This Short Film About A Boy Dressed As Sonic Is Sadness Incarnate

Everything about this is bleak. Everything. Warning: the short film will ruin your day.

Serious warning: this video features images of suicide. It's not funny at all, and if that kind of thing upsets you please steer clear.

This is such a strange video, but also extremely powerful. After watching I'm not too sure precisely what happened. Is the old man the young boy in the future? Is the old man mourning a lost son? Either way this is brutal. Just brutal. To the point where I almost wish I hadn't watched it.


    Love your kids man...

    Another film worth watching in a similar 'I almost wish I hadn't watched it' vein: Princess Aurora.

    Last edited 30/04/15 1:03 pm

      If you want to board the feels train this is a good one too A sure way to get onions in the room.

        Damn onions...

          As a husband. Damn this. I could not imagine being without my wife.

            I know what you mean. This one punches me in the feels every time.

        Is there somewhere I can find more of these kinds of short films? They make me sad but I enjoy it.

          Search Vimeo for short films. It has lots of them on there. :)

    If you look closely the old man is Dr Robotnik.

    Interview with the film makers goes into more detail if you don't want to draw your own conclusion.

    I don't get it... :\

      I think it is a commentary on loneliness and games as escapism, which could be taken to an extreme over a long period, until one day you wake up and look at what you've become.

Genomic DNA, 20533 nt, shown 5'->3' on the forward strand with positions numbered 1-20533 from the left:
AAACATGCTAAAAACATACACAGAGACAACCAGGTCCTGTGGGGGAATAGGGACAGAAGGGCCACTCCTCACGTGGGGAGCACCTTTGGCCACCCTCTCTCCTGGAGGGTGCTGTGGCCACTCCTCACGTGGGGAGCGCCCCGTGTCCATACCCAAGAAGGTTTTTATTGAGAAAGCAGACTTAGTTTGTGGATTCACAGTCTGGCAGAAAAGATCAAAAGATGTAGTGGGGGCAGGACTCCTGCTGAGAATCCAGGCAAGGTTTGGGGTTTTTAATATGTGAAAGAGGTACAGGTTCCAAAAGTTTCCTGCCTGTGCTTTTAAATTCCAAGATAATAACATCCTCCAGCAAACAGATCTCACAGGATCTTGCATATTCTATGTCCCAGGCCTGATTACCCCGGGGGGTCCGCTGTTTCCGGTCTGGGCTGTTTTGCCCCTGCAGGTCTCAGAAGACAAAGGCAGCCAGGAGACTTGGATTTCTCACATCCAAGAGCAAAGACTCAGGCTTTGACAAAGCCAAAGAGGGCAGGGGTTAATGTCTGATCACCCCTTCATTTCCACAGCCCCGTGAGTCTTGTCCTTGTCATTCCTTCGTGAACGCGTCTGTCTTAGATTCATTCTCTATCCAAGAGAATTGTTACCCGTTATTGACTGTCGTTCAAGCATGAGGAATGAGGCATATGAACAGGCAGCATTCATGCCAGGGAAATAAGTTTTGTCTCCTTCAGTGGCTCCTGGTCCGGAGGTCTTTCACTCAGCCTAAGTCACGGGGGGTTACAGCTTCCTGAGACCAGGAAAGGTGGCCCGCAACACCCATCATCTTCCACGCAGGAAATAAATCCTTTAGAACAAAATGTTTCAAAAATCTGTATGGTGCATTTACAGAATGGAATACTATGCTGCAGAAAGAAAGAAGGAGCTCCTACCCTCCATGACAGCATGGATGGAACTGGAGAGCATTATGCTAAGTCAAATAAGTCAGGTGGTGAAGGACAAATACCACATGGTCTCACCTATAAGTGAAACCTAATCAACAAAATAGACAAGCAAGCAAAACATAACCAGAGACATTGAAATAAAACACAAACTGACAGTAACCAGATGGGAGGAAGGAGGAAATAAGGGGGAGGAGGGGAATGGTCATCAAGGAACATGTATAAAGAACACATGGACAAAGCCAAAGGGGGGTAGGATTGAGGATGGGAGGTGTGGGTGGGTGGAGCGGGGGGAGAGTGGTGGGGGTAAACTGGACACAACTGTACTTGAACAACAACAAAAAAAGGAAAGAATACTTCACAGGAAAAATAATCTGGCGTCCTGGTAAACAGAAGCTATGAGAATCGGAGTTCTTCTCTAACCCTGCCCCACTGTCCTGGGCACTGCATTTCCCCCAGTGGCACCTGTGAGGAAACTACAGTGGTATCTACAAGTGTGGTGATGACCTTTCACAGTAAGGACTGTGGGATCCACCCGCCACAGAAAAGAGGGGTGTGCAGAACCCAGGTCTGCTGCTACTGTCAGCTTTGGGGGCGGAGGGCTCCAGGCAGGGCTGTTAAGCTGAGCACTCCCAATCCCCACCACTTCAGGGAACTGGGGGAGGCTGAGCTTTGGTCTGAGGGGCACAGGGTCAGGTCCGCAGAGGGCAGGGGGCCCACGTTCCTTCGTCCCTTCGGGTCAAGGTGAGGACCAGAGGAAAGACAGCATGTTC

I think many of us have experienced a similar emotion, to a lesser degree perhaps. When I was in university I lost pretty much an entire year to Starcraft. I still really really regret that, as it could have been a year filled with all the promise of university life. Instead I spent it wrapped up in my own world in a darkened room. I'm now pretty careful with my gaming time, as I don't want to suddenly wake up and realise that my kids have grown up and left home and it is too late to have the life experiences with them that I dream of.

        But it's not as if you would take your own life away becuase you had been practising a hobby - a common one anyway, regardless of whether you should have been studying instead. I mean, it's not as if suicide would right the wrongs during a brief part of one's life.

        I personally think this short film has exagerated the connections and immersion a gamer would develop between a video game property or that of pop culture in general. The older man was clearly living his own life-style choice of collecting video games and various pop culture paraphenalia, and to end his own life due to an (ostensible) perception of morribund overindulgence is baffling. He clearly had no problem living the life he had (the amount of items on display suggested he'd been collecting for decades) until he decided to hang himself, so why the capricious outlook on life?

        Last edited 15/05/15 10:30 pm

          It's not because of the hobby per se, but because of the massive regret that one might feel after many years of placing that hobby either consciously or subconsciously in a position where other aspects of life are sidelined or neglected. For example, many people regret in their older years not having spent more or better time with their families. Check out the song 'Cat's in the Cradle'. I think the old bloke in the film has had an epiphany, that all his years of self-imposed isolation have robbed him of the opportunity to have (I imagine) meaningful relationships with others. The fact that there are no other people in the entire film suggests that he has been living a hermitic life, with only himself and his pop culture for company.

    i honestly don't know what to feel after watching that. i just feel empty and sad.

    Last edited 30/04/15 2:24 pm

    It is this sudden 'emptiness' that people feel after delving too deeply into a certain fictional world (e.g. anime, game, books, films, dramas, etc.) where they do not see themselves but only the never existing other world.